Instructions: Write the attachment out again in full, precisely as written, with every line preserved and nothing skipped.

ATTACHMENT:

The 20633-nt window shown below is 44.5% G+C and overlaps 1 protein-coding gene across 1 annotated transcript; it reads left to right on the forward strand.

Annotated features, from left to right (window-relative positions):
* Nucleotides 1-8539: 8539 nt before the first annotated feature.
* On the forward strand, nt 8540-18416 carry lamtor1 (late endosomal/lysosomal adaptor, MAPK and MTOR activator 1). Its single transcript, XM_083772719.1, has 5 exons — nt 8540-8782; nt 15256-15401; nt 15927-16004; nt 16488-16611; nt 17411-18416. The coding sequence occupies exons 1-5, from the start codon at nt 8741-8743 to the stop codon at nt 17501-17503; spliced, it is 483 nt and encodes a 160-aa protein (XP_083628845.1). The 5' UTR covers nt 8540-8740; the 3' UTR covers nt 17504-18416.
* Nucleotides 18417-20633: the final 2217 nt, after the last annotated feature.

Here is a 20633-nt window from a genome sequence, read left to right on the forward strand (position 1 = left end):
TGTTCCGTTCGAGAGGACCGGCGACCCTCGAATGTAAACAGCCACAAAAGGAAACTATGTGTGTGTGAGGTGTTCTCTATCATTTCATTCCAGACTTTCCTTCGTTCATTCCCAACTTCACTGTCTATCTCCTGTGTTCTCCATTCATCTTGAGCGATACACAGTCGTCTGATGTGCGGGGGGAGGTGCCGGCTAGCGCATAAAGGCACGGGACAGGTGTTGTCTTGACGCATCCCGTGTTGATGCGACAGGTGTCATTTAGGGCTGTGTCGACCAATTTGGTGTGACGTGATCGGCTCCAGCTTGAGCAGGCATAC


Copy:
The 20633-nt window shown below is 44.5% G+C and overlaps 1 protein-coding gene across 1 annotated transcript; it reads left to right on the forward strand.

Annotated features, from left to right (window-relative positions):
* Nucleotides 1-8539: 8539 nt before the first annotated feature.
* On the forward strand, nt 8540-18416 carry lamtor1 (late endosomal/lysosomal adaptor, MAPK and MTOR activator 1). Its single transcript, XM_083772719.1, has 5 exons — nt 8540-8782; nt 15256-15401; nt 15927-16004; nt 16488-16611; nt 17411-18416. The coding sequence occupies exons 1-5, from the start codon at nt 8741-8743 to the stop codon at nt 17501-17503; spliced, it is 483 nt and encodes a 160-aa protein (XP_083628845.1). The 5' UTR covers nt 8540-8740; the 3' UTR covers nt 17504-18416.
* Nucleotides 18417-20633: the final 2217 nt, after the last annotated feature.

Here is a 20633-nt window from a genome sequence, read left to right on the forward strand (position 1 = left end):
TGTTCCGTTCGAGAGGACCGGCGACCCTCGAATGTAAACAGCCACAAAAGGAAACTATGTGTGTGTGAGGTGTTCTCTATCATTTCATTCCAGACTTTCCTTCGTTCATTCCCAACTTCACTGTCTATCTCCTGTGTTCTCCATTCATCTTGAGCGATACACAGTCGTCTGATGTGCGGGGGGAGGTGCCGGCTAGCGCATAAAGGCACGGGACAGGTGTTGTCTTGACGCATCCCGTGTTGATGCGACAGGTGTCATTTAGGGCTGTGTCGACCAATTTGGTGTGACGTGATCGGCTCCAGCTTGAGCAGGCATAC